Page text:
A Sativex(®) -like combination of phytocannabinoids as a disease-modifying therapy in a viral model of multiple sclerosis.

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A Sativex(®) -like combination of phytocannabinoids as a disease-modifying therapy in a viral model of multiple sclerosis.

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A Sativex(®) -like combination of phytocannabinoids as a disease-modifying therapy in a viral model of multiple sclerosis.

Br J Pharmacol. 2015 Jul;172(14):3579-95

Authors: Feliú A, Moreno-Martet M, Mecha M, Carrillo-Salinas FJ, de Lago E, Fernández-Ruiz J, Guaza C

Abstract
BACKGROUND AND PURPOSE: Sativex(®) is an oromucosal spray, containing equivalent amounts of Δ(9) -tetrahydrocannabinol (Δ(9) -THC) and cannabidiol (CBD)-botanical drug substance (BDS), which has been approved for the treatment of spasticity and pain associated to multiple sclerosis (MS). In this study, we investigated whether Sativex may also serve as a disease-modifying agent in the Theiler’s murine encephalomyelitis virus-induced demyelinating disease model of MS.
EXPERIMENTAL APPROACH: A Sativex-like combination of phytocannabinoids and each phytocannabinoid alone were administered to mice once they had established MS-like symptoms. Motor activity and the putative targets of these cannabinoids were assessed to evaluate therapeutic efficacy. The accumulation of chondroitin sulfate proteoglycans (CSPGs) and astrogliosis were assessed in the spinal cord and the effect of Sativex on CSPGs production was evaluated in astrocyte cultures.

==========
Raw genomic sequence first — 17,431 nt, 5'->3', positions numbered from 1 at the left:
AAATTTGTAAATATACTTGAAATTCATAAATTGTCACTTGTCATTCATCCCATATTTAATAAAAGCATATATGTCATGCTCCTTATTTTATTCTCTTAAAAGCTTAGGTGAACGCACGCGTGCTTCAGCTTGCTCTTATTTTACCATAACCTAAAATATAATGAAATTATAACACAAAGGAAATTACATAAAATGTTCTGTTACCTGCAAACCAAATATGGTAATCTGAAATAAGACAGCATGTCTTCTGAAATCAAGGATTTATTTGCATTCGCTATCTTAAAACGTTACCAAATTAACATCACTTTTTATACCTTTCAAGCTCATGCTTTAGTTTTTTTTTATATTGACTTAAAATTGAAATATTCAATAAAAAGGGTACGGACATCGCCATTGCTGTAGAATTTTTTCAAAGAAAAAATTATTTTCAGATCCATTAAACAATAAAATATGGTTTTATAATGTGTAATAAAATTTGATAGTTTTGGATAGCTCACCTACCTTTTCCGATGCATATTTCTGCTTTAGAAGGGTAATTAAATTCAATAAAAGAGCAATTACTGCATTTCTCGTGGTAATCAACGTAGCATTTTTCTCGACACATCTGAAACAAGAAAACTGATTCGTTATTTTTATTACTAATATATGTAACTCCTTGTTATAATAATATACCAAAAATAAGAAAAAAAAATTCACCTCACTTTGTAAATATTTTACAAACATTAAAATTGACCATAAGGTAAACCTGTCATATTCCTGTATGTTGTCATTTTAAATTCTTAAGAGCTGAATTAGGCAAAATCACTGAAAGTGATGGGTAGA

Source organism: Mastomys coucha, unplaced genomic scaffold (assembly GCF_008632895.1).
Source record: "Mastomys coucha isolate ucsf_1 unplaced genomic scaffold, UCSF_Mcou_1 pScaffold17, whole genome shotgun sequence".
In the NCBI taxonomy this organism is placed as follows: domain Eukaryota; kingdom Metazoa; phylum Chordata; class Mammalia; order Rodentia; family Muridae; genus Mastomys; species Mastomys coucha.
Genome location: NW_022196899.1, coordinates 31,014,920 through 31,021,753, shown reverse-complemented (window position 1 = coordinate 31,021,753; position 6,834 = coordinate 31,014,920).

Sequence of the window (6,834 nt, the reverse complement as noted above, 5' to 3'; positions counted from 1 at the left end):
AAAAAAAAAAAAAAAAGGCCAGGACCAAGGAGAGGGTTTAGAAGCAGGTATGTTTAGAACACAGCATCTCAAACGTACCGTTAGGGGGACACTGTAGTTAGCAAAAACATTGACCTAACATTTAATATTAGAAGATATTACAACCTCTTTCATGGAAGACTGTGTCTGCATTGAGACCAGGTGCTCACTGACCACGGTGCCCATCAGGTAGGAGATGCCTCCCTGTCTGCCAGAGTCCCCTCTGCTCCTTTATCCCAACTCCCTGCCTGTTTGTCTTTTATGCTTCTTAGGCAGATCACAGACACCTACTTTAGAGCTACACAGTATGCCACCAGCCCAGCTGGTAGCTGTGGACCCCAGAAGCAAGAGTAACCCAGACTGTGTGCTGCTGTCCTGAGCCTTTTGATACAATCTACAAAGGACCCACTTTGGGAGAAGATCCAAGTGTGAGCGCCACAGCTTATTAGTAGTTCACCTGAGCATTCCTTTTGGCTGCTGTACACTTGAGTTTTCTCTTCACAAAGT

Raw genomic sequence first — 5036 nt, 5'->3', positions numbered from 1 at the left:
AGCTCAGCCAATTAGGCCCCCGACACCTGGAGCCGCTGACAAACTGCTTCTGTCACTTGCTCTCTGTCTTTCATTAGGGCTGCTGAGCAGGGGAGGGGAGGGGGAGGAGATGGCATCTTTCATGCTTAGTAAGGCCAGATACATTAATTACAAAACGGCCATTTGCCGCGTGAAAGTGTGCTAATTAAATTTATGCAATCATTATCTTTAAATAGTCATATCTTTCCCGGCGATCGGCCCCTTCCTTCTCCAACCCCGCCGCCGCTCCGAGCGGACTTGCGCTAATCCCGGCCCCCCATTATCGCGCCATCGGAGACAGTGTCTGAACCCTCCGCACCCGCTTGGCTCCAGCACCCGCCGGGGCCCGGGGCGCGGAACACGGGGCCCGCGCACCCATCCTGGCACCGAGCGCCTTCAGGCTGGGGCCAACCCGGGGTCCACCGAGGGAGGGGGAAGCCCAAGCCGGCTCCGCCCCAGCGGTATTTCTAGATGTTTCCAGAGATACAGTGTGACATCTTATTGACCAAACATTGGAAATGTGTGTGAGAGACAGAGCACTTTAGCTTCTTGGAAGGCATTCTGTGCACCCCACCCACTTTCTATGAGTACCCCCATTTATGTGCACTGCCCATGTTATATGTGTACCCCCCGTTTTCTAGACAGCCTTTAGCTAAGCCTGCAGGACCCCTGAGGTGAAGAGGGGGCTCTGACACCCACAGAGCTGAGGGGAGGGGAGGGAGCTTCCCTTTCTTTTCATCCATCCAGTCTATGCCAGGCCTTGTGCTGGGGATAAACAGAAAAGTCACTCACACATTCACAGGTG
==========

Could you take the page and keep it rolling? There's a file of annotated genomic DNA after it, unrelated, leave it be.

KEY RESULTS: Sativex improved motor activity – reduced CNS infiltrates, microglial activity, axonal damage – and restored myelin morphology. Similarly, we found weaker vascular cell adhesion molecule-1 staining and IL-1β gene expression but an up-regulation of arginase-1. The astrogliosis and accumulation of CSPGs in the spinal cord in vehicle-infected animals were decreased by Sativex, as was the synthesis and release of CSPGs by astrocytes in culture. We found that CBD-BDS alone alleviated motor deterioration to a similar extent as Sativex, acting through PPARγ receptors whereas Δ(9) -THC-BDS produced weaker effects, acting through CB2 and primarily CB1 receptors.
CONCLUSIONS AND IMPLICATIONS: The data support the therapeutic potential of Sativex to slow MS progression and its relevance in CNS repair.

PMID: 25857324 [PubMed – in process]

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